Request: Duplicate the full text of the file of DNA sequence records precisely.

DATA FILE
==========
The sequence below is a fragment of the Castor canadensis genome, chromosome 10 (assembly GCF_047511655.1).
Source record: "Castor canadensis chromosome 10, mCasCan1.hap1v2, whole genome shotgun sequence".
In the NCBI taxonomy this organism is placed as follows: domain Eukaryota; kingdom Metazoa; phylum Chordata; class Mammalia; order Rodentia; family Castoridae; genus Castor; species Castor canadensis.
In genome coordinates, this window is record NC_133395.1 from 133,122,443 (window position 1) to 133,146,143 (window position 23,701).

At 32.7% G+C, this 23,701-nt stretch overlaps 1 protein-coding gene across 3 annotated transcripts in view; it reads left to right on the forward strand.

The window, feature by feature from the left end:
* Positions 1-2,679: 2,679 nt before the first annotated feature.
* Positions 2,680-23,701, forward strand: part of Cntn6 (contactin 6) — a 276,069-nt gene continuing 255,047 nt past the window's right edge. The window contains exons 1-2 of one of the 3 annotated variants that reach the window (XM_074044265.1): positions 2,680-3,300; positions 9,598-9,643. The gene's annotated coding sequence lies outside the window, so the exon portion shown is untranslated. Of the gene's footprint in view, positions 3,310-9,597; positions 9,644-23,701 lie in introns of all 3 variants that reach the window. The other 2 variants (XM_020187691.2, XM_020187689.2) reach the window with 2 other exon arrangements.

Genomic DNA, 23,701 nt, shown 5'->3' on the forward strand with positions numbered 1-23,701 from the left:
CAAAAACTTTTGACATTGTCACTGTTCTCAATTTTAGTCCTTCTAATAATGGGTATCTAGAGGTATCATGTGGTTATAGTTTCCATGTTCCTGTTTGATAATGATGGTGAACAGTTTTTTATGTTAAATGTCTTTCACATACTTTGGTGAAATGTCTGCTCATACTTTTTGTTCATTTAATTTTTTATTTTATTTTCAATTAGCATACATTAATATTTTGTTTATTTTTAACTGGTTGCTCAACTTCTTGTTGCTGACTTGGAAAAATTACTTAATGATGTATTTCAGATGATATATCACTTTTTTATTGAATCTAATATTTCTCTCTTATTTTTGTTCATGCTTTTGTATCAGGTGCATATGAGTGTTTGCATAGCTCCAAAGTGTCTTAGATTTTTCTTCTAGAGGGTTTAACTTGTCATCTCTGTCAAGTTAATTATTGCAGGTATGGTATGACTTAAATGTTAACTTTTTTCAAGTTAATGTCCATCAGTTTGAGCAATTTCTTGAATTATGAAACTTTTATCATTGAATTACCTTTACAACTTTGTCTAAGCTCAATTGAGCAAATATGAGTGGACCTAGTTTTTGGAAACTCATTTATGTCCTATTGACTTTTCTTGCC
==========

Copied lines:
The sequence below is a fragment of the Castor canadensis genome, chromosome 10 (assembly GCF_047511655.1).
Source record: "Castor canadensis chromosome 10, mCasCan1.hap1v2, whole genome shotgun sequence".
In the NCBI taxonomy this organism is placed as follows: domain Eukaryota; kingdom Metazoa; phylum Chordata; class Mammalia; order Rodentia; family Castoridae; genus Castor; species Castor canadensis.
In genome coordinates, this window is record NC_133395.1 from 133,122,443 (window position 1) to 133,146,143 (window position 23,701).

At 32.7% G+C, this 23,701-nt stretch overlaps 1 protein-coding gene across 3 annotated transcripts in view; it reads left to right on the forward strand.

The window, feature by feature from the left end:
* Positions 1-2,679: 2,679 nt before the first annotated feature.
* Positions 2,680-23,701, forward strand: part of Cntn6 (contactin 6) — a 276,069-nt gene continuing 255,047 nt past the window's right edge. The window contains exons 1-2 of one of the 3 annotated variants that reach the window (XM_074044265.1): positions 2,680-3,300; positions 9,598-9,643. The gene's annotated coding sequence lies outside the window, so the exon portion shown is untranslated. Of the gene's footprint in view, positions 3,310-9,597; positions 9,644-23,701 lie in introns of all 3 variants that reach the window. The other 2 variants (XM_020187691.2, XM_020187689.2) reach the window with 2 other exon arrangements.

Genomic DNA, 23,701 nt, shown 5'->3' on the forward strand with positions numbered 1-23,701 from the left:
CAAAAACTTTTGACATTGTCACTGTTCTCAATTTTAGTCCTTCTAATAATGGGTATCTAGAGGTATCATGTGGTTATAGTTTCCATGTTCCTGTTTGATAATGATGGTGAACAGTTTTTTATGTTAAATGTCTTTCACATACTTTGGTGAAATGTCTGCTCATACTTTTTGTTCATTTAATTTTTTATTTTATTTTCAATTAGCATACATTAATATTTTGTTTATTTTTAACTGGTTGCTCAACTTCTTGTTGCTGACTTGGAAAAATTACTTAATGATGTATTTCAGATGATATATCACTTTTTTATTGAATCTAATATTTCTCTCTTATTTTTGTTCATGCTTTTGTATCAGGTGCATATGAGTGTTTGCATAGCTCCAAAGTGTCTTAGATTTTTCTTCTAGAGGGTTTAACTTGTCATCTCTGTCAAGTTAATTATTGCAGGTATGGTATGACTTAAATGTTAACTTTTTTCAAGTTAATGTCCATCAGTTTGAGCAATTTCTTGAATTATGAAACTTTTATCATTGAATTACCTTTACAACTTTGTCTAAGCTCAATTGAGCAAATATGAGTGGACCTAGTTTTTGGAAACTCATTTATGTCCTATTGACTTTTCTTGCC